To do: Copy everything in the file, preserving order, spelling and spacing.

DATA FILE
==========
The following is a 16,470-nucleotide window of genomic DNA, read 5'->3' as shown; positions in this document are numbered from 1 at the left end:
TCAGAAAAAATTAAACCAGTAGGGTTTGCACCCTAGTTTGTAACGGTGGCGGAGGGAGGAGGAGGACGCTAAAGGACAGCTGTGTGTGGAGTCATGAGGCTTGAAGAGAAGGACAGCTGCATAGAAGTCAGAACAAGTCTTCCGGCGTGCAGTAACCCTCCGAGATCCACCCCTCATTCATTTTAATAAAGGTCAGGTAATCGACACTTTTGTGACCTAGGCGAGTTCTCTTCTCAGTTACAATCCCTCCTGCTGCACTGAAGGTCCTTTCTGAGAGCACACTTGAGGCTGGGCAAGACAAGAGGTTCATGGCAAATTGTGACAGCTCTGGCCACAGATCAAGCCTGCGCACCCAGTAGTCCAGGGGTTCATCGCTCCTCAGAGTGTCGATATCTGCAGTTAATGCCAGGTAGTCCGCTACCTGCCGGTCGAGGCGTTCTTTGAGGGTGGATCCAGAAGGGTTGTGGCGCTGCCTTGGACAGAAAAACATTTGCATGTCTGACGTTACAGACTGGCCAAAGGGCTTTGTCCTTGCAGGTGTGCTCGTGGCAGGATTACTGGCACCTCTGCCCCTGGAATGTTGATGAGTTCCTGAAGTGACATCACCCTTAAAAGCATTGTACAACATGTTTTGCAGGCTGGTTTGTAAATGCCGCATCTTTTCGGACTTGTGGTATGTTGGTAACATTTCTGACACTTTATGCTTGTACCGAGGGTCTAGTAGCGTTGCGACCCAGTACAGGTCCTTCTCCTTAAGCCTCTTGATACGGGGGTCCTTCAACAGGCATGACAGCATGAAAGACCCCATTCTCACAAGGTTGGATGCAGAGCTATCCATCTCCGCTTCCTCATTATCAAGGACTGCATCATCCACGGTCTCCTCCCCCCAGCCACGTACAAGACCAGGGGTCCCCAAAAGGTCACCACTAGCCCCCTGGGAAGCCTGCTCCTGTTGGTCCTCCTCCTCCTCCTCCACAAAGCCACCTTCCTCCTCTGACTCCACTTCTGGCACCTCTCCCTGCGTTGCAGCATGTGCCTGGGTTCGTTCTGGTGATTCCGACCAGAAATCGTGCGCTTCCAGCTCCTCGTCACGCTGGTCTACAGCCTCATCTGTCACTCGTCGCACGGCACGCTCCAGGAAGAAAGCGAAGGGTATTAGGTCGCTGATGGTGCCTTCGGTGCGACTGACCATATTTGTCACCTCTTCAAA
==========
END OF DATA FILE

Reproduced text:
The following is a 16,470-nucleotide window of genomic DNA, read 5'->3' as shown; positions in this document are numbered from 1 at the left end:
TCAGAAAAAATTAAACCAGTAGGGTTTGCACCCTAGTTTGTAACGGTGGCGGAGGGAGGAGGAGGACGCTAAAGGACAGCTGTGTGTGGAGTCATGAGGCTTGAAGAGAAGGACAGCTGCATAGAAGTCAGAACAAGTCTTCCGGCGTGCAGTAACCCTCCGAGATCCACCCCTCATTCATTTTAATAAAGGTCAGGTAATCGACACTTTTGTGACCTAGGCGAGTTCTCTTCTCAGTTACAATCCCTCCTGCTGCACTGAAGGTCCTTTCTGAGAGCACACTTGAGGCTGGGCAAGACAAGAGGTTCATGGCAAATTGTGACAGCTCTGGCCACAGATCAAGCCTGCGCACCCAGTAGTCCAGGGGTTCATCGCTCCTCAGAGTGTCGATATCTGCAGTTAATGCCAGGTAGTCCGCTACCTGCCGGTCGAGGCGTTCTTTGAGGGTGGATCCAGAAGGGTTGTGGCGCTGCCTTGGACAGAAAAACATTTGCATGTCTGACGTTACAGACTGGCCAAAGGGCTTTGTCCTTGCAGGTGTGCTCGTGGCAGGATTACTGGCACCTCTGCCCCTGGAATGTTGATGAGTTCCTGAAGTGACATCACCCTTAAAAGCATTGTACAACATGTTTTGCAGGCTGGTTTGTAAATGCCGCATCTTTTCGGACTTGTGGTATGTTGGTAACATTTCTGACACTTTATGCTTGTACCGAGGGTCTAGTAGCGTTGCGACCCAGTACAGGTCCTTCTCCTTAAGCCTCTTGATACGGGGGTCCTTCAACAGGCATGACAGCATGAAAGACCCCATTCTCACAAGGTTGGATGCAGAGCTATCCATCTCCGCTTCCTCATTATCAAGGACTGCATCATCCACGGTCTCCTCCCCCCAGCCACGTACAAGACCAGGGGTCCCCAAAAGGTCACCACTAGCCCCCTGGGAAGCCTGCTCCTGTTGGTCCTCCTCCTCCTCCTCCACAAAGCCACCTTCCTCCTCTGACTCCACTTCTGGCACCTCTCCCTGCGTTGCAGCATGTGCCTGGGTTCGTTCTGGTGATTCCGACCAGAAATCGTGCGCTTCCAGCTCCTCGTCACGCTGGTCTACAGCCTCATCTGTCACTCGTCGCACGGCACGCTCCAGGAAGAAAGCGAAGGGTATTAGGTCGCTGATGGTGCCTTCGGTGCGACTGACCATATTTGTCACCTCTTCAAA